Venice Film Festival title “Music for Black Pigeons,” directed by Danish filmmakers Jørgen Leth, best known for “The Five Obstructions,” and “The Lost Leonardo” helmer Andreas Koefoed, has debuted its trailer on Variety.
The documentary, which premieres on in Venice’s Out of Competition section, explores the lives and processes of some of the world’s most renowned and prolific jazz musicians, including Jakob Bro, Bill Frisell, Lee Konitz, Paul Motian and Midori Takada.
The footage in “Music for Black Pigeons” was shot over the course of 14 years, throughout North America, Europe and Japan. From the hours of recordings, Leth and Koefoed discovered intimate, improvised moments between pioneers of experimental music at recording spaces in New York, Copenhagen and Lugano.
Unpredictable live jams are interspersed with brief, illuminating portraits of those taking part, such as jazz saxophonist Mark Turner, double bassist Thomas Morgan, jazz drummers Joey Baron and Andrew Cyrille, trumpet player Palle Mikkelborg, the prolific founder of ECM Records, Manfred Eicher, and many more.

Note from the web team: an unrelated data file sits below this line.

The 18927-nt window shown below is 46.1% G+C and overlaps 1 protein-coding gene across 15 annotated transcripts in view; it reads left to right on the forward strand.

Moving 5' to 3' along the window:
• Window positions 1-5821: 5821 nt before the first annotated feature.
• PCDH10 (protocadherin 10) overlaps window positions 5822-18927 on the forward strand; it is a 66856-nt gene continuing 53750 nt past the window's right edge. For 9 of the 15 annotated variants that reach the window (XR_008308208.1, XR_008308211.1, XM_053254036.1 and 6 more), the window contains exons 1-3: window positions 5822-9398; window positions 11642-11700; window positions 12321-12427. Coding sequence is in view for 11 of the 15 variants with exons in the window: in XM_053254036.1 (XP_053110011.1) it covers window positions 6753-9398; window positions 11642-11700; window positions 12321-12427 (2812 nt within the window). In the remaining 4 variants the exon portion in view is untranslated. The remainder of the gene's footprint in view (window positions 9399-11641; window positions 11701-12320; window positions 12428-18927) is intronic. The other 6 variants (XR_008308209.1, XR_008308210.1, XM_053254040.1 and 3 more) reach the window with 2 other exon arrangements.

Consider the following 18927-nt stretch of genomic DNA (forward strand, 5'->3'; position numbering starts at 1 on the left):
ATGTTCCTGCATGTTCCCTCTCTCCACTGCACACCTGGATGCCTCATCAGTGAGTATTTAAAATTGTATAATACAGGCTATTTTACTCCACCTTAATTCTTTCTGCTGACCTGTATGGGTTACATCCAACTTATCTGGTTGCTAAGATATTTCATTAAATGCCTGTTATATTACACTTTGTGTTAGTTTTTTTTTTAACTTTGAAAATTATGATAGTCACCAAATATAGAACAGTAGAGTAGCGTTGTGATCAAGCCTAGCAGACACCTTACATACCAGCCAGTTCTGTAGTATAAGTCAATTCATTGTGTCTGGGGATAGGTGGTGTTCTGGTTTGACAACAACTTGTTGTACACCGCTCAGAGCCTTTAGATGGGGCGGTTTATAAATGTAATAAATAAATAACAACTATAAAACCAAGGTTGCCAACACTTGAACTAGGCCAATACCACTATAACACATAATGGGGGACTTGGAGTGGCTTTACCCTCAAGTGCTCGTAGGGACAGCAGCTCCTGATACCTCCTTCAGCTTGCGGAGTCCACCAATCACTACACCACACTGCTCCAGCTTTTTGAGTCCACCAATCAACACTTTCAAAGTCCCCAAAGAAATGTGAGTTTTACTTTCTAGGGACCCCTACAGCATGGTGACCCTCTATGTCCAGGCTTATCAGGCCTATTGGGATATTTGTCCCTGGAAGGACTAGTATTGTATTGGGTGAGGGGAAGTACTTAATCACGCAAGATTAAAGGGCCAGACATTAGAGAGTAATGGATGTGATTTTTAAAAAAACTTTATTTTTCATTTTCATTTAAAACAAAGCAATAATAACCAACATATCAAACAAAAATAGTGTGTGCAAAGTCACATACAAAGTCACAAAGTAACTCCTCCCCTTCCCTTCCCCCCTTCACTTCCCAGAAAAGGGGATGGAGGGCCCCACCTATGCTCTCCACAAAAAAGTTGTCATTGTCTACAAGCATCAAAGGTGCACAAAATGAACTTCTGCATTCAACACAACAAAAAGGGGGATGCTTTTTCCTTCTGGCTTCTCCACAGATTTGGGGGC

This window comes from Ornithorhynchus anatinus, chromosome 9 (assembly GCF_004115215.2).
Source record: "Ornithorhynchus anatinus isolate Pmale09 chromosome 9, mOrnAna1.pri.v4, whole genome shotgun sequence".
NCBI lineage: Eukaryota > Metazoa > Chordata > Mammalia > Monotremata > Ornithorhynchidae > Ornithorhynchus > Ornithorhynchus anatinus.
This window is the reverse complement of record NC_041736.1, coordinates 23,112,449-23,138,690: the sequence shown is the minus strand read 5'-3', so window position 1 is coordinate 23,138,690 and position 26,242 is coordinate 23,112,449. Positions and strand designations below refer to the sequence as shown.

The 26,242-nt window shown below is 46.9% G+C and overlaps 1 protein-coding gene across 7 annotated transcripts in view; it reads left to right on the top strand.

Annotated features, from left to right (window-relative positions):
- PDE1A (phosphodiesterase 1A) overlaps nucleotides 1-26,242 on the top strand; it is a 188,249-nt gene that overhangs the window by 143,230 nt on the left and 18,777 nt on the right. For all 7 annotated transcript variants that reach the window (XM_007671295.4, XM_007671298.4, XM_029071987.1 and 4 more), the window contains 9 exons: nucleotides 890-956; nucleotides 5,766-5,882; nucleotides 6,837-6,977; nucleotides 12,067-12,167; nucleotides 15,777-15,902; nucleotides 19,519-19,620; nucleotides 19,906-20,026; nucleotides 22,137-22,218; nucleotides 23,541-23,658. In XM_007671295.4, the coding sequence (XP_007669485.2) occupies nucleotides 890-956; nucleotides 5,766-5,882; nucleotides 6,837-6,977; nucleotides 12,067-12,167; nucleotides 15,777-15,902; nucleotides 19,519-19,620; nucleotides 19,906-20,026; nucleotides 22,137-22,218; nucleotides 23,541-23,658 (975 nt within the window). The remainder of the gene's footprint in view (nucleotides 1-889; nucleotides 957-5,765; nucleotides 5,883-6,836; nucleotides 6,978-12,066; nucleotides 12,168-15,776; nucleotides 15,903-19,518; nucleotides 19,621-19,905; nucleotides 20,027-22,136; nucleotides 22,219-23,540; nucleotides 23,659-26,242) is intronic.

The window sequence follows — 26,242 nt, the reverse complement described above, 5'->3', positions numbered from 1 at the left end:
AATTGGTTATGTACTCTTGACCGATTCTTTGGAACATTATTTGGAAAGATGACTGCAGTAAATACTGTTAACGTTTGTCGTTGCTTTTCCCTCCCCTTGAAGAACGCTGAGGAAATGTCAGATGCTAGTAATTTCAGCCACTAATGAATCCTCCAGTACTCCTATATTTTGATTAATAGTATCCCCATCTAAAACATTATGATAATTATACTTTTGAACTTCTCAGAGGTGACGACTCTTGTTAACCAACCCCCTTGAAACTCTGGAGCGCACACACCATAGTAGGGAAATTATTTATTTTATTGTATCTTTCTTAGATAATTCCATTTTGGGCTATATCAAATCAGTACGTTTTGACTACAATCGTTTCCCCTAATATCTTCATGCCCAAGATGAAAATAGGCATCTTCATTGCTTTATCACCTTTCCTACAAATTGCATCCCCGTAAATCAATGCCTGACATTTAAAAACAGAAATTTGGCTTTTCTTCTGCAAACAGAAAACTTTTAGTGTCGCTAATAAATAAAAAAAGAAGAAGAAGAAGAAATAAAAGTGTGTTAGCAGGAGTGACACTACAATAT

The film includes some of the final recorded performances of several musicians who died during the course of filming, including Lee Konitz, Jon Christensen and Paul Motian.
Leth said: “With this kind of music, you have to follow the natural development of ideas. That’s important. You have to capture these spontaneous moments and pay attention to the characters, to what they are saying to each other. It’s not something that’s fixed from the start. It takes shape while you are filming. The most important thing was to follow the process, I guess. That’s what we do in the film. We see how it develops, how it grows and takes shape. How single words start to form whole sentences and meanings.”
Koefoed, whose art thriller “The Lost Leonardo” premiered at Tribeca 2021, added: “We found out that when musicians had difficulties with putting music into words, the final result was always very interesting. It just proved that music is something that can’t be just boiled down to one simple formula. People who were able to immediately explain exactly what they were doing were also… a bit boring. When they had difficulties, it felt as if they were trying to approach something mythical that maybe shouldn’t be even approached.”
“Music for Black Pigeons” is produced by Emile Hertling Péronard for Ánorâk Film.